Servers require ultimate performance. Servers require massive data caches. Servers require big power cables, blinking LEDs, and loud fans. Running a server on an ARM-based chip would be like towing a Boeing 747 with hummingbirds. Lots and lots of hummingbirds.

Server, meet hummingbird. Two sane and reputable chip companies (plus a number of lesser-known startups) are readying production of ARM-based processor chips aimed specifically at servers. And not weenie little home servers, either. We’re talking big iron: server blades for Amazon, Google, Yahoo!, Netflix, and the other titans of the Internet. Bandwidth from the bandy-legged. Who woulda thunk it?

First among these upstarts is Calxeda, a Texas-based company that has designed its “EnergyCore” processor family around the familiar ARM Cortex-A9. Or, more accurately, multiple Cortex-A9s. Calxeda’s initial chip will have four A9s on it, all running a little north of 1 GHz apiece. That’s nice, but is it really server-level performance? After all, the cute little iPad 2 runs on a dual-core A9, and nobody’s wiring those up to optical backbones.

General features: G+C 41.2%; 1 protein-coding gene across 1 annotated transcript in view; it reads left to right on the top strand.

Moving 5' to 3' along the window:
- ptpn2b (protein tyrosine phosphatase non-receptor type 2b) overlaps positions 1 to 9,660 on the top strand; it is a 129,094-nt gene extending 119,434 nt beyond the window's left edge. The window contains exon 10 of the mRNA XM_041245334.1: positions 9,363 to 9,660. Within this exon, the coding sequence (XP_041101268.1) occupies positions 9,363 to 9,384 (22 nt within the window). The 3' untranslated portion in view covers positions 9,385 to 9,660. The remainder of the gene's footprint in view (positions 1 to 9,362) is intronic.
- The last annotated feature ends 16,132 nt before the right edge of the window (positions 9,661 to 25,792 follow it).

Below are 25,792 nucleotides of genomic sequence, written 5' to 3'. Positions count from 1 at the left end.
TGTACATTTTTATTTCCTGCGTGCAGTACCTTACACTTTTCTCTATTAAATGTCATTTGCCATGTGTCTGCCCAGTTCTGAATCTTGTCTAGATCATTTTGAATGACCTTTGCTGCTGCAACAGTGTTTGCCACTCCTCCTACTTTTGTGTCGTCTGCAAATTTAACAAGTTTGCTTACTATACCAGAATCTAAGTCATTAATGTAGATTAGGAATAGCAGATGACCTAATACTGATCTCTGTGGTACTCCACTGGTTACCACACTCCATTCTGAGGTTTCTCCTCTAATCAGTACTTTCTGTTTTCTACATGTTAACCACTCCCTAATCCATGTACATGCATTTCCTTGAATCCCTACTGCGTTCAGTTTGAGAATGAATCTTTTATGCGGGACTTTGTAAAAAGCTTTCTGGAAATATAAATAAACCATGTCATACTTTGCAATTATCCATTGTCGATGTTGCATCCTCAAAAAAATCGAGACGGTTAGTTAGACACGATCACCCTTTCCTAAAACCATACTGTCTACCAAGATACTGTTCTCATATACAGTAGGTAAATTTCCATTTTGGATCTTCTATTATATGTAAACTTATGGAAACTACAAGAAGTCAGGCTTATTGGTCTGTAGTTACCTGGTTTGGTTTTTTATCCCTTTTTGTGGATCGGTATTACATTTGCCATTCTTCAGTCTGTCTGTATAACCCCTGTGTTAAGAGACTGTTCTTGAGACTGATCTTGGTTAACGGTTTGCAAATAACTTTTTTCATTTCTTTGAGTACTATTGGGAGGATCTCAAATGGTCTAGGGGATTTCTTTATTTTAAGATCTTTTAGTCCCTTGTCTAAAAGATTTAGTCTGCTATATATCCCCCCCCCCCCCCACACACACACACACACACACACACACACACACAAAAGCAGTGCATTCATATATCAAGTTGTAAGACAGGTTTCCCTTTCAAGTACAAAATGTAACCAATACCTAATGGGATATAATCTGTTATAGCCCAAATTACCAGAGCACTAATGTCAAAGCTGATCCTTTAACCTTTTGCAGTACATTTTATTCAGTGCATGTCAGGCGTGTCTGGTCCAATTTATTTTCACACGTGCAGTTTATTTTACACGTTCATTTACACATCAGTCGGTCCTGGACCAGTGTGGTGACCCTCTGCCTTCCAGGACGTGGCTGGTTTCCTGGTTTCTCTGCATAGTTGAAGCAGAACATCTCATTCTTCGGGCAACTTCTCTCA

Hang on; it gets better. EnergyCore chips also have five (count ’em) 10-Gbit XAUI interfaces on them (that’s network-speak for fast pipe). And SGMII. And PCI Express. And SATA. The list goes on, but you get the idea: it’s a big network-I/O chip with some processors inside. The bandwidth of those network interfaces easily exceeds the processing power of the four A9s, but that’s okay, because not all network traffic will pass through the processors. And that brings us to the entire point of Calxeda’s strategy.